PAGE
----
One Term for Posterity: George H.W. Bush

German chancellor Helmut Kohl, American president George H.W. Bush and their wives meet at Camp David, Maryland, February 24, 1990
German chancellor Helmut Kohl, American president George H.W. Bush and their wives meet at Camp David, Maryland, February 24, 1990 (Bundesregierung)

The history of America is not unlike that of any other nation: its most revered leaders are usually founders and war statesmen.

Historical figures emerging in a time of crisis are always important, but they remain men of their time. It is easy to be revered when the population rallies to the flag and there is no internal opposition. More difficult is to achieve a record of governing efficiency in a time of peace, yet this was exactly the triumph of George Herbert Walker Bush. Read more

Ruud Lubbers Played Small Role in East-West Nuclear Diplomacy

American president George H.W. Bush meets with Dutch prime minister Ruud Lubbers in The Hague, July 17, 1989
American president George H.W. Bush meets with Dutch prime minister Ruud Lubbers in The Hague, July 17, 1989 (Anefo/Rob Croes)

Former Dutch prime minister Ruud Lubbers died on Wednesday at the age of 78. A Christian Democrat, he was the country’s longest-serving prime minister, leading three coalition governments between 1982 and 1994.

I had a chance to interview Lubbers when I interned for the Dutch weekly Elsevier in 2012. We were working on an India edition and Lubbers was known to have a relationship with the Gandhis.

In his flat in Rotterdam, Lubbers told me about his first meeting with Rajiv Gandhi, the Indian prime minister, in 1985. Read more

The Rational Person’s Guide to Fidel Castro

Cuban leader Fidel Castro smokes a cigar in his office in Havana, circa 1977
Cuban leader Fidel Castro smokes a cigar in his office in Havana, circa 1977 (Getty Images/David Hume Kennerly)

There are few leaders who inspire the kind of irrational passion that surrounds the recently-deceased Fidel Castro. He is a hero and a villain and to have an opinion on him so often forces you to choose between the two.

But there is another way to judge leadership. To understand Castro’s true historical legacy, we should think of him geopolitically. Read more

The Death of a King

Bhumibol Adulyadej, the king of Thailand, visits the Netherlands, October 24, 196
Bhumibol Adulyadej, the king of Thailand, visits the Netherlands, October 24, 1960 (Nationaal Archief)

Thailand’s King Bhumibol Adulyadej had a long run: from 1946 until today, his living memory involved Japanese occupation, cold warriors burning Vietnam, the self-immolation of Cambodia, the shunning and decades-later rehabilitation of Myanmar and the rise of China.

His death leaves many questions for Thai politics, not the least of which is what to do with the widely disliked crown prince, heir apparent to the throne.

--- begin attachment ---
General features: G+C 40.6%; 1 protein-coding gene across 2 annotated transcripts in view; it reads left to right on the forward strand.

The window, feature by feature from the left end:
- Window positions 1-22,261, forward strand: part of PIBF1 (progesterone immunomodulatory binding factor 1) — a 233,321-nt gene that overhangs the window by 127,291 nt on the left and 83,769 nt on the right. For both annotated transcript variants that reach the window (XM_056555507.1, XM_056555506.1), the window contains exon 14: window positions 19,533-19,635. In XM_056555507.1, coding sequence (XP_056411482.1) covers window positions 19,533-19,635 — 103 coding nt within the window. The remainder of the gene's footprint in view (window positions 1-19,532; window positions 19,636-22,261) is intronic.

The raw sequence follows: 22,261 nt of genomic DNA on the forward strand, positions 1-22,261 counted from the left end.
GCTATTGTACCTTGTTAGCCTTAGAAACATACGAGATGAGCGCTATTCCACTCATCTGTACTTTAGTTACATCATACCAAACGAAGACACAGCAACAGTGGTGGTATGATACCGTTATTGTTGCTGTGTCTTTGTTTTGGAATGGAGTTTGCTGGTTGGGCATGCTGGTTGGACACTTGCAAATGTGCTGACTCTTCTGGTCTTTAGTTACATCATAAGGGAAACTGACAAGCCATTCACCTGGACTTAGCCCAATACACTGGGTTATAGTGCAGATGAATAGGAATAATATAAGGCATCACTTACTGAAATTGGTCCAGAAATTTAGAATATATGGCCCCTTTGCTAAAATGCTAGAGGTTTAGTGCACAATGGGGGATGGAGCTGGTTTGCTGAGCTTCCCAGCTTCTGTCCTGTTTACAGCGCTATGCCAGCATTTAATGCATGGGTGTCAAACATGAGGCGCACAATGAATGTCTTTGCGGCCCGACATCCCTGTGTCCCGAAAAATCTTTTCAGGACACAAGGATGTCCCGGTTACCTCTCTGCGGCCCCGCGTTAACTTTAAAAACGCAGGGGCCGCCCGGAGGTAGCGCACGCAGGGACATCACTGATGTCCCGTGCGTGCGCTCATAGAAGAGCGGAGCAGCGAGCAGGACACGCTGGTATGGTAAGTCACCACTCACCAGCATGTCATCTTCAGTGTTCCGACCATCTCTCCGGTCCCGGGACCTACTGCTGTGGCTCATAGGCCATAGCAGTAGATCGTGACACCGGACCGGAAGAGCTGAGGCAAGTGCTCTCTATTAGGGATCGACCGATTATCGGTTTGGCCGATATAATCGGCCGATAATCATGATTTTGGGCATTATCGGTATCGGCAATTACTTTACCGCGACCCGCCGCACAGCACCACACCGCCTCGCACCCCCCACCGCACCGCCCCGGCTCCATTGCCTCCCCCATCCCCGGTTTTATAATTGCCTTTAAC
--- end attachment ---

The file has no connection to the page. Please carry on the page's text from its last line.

But it also reveals the slow grind down of monarchy as a system, as Thais contemplate — quietly for now — whether they even need a king at all. Read more

Ariel Sharon, Israel’s “Bulldozer” Premier, Dies

Israeli prime minister Menahem Begin speaks with Ariel Sharon, then the minister of agriculture, in his office in Jerusalem, August 9, 1977
Israeli prime minister Menahem Begin speaks with Ariel Sharon, then the minister of agriculture, in his office in Jerusalem, August 9, 1977 (GPO/Saar Yaacov)

In many aspects, Ariel Sharon was an inconsistent figure, unexpected and hard to analyze. The former Israeli prime minister, who died Saturday, will be remembered as a brave soldier and a sophisticated politician, a decisive builder but an efficient destroyer, hawkish but pragmatic, a brilliant strategist and a precise tactician, a devoted farmer and a true Zionist. In each of his endeavors, Sharon won considerable amounts of criticism, from both sides of the map, but the one word that best describes him is “bulldozer,” because whatever it was that Sharon set out to obtain, he couldn’t be stopped once he was after it. Read more

Margaret Thatcher, Britain’s “Iron Lady”, Dies

President George H.W. Bush greets Prime Minister Margaret Thatcher of the United Kingdom at Camp David, Maryland, November 24, 1989
President George H.W. Bush greets Prime Minister Margaret Thatcher of the United Kingdom at Camp David, Maryland, November 24, 1989 (White House)

Former British prime minister Margaret Thatcher died in London on Monday at the age of 87 after suffering a stroke.

The former Conservative Party leader’s sheer willpower and courage sustained her political ascendancy over male rivals. She was the first and so far only woman prime minister of the United Kingdom, the first to win three consecutive elections and the last successful wartime leader. Her premiership was the longest in British history since the early nineteenth century and the most formidable since Winston Churchill’s. She survived an assassination attempt by Irish republicans in 1984.

Known as “Thatcher the milk snatcher” among opponents due to her decision while education secretary to withdraw the provisions of free school milk for children aged seven to eleven, and earning the title of “Iron Lady” for her steadfast opposition to communism, no other British leader has been so decisive.

Thatcher inspired a generation of political leaders on both the left and the right to either fight what they saw as unfair policies or stand with her and carry on her legacy. Read more